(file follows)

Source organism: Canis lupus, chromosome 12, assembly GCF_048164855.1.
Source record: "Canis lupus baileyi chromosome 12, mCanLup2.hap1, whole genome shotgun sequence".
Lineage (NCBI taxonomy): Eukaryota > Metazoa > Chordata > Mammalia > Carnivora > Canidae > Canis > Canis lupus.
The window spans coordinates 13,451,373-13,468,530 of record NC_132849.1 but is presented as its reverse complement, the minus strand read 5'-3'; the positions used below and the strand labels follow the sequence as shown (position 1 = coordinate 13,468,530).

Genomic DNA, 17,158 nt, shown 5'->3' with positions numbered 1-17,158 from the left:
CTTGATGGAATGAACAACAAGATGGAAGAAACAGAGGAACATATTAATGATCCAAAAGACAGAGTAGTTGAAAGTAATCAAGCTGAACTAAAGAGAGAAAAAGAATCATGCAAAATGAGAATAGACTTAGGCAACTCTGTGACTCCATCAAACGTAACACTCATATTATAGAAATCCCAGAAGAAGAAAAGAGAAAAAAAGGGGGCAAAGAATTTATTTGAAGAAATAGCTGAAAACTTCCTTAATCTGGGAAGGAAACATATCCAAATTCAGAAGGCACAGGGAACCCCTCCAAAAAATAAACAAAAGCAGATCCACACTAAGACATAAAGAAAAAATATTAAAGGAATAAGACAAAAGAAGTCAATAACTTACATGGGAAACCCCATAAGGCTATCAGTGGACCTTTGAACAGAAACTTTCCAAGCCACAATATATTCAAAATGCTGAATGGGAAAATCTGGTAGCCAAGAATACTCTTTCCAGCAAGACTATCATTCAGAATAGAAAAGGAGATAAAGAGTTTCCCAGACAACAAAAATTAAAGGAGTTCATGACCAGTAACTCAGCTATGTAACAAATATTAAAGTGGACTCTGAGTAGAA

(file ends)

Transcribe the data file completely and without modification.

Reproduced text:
Source organism: Canis lupus, chromosome 12, assembly GCF_048164855.1.
Source record: "Canis lupus baileyi chromosome 12, mCanLup2.hap1, whole genome shotgun sequence".
Lineage (NCBI taxonomy): Eukaryota > Metazoa > Chordata > Mammalia > Carnivora > Canidae > Canis > Canis lupus.
The window spans coordinates 13,451,373-13,468,530 of record NC_132849.1 but is presented as its reverse complement, the minus strand read 5'-3'; the positions used below and the strand labels follow the sequence as shown (position 1 = coordinate 13,468,530).

Genomic DNA, 17,158 nt, shown 5'->3' with positions numbered 1-17,158 from the left:
CTTGATGGAATGAACAACAAGATGGAAGAAACAGAGGAACATATTAATGATCCAAAAGACAGAGTAGTTGAAAGTAATCAAGCTGAACTAAAGAGAGAAAAAGAATCATGCAAAATGAGAATAGACTTAGGCAACTCTGTGACTCCATCAAACGTAACACTCATATTATAGAAATCCCAGAAGAAGAAAAGAGAAAAAAAGGGGGCAAAGAATTTATTTGAAGAAATAGCTGAAAACTTCCTTAATCTGGGAAGGAAACATATCCAAATTCAGAAGGCACAGGGAACCCCTCCAAAAAATAAACAAAAGCAGATCCACACTAAGACATAAAGAAAAAATATTAAAGGAATAAGACAAAAGAAGTCAATAACTTACATGGGAAACCCCATAAGGCTATCAGTGGACCTTTGAACAGAAACTTTCCAAGCCACAATATATTCAAAATGCTGAATGGGAAAATCTGGTAGCCAAGAATACTCTTTCCAGCAAGACTATCATTCAGAATAGAAAAGGAGATAAAGAGTTTCCCAGACAACAAAAATTAAAGGAGTTCATGACCAGTAACTCAGCTATGTAACAAATATTAAAGTGGACTCTGAGTAGAA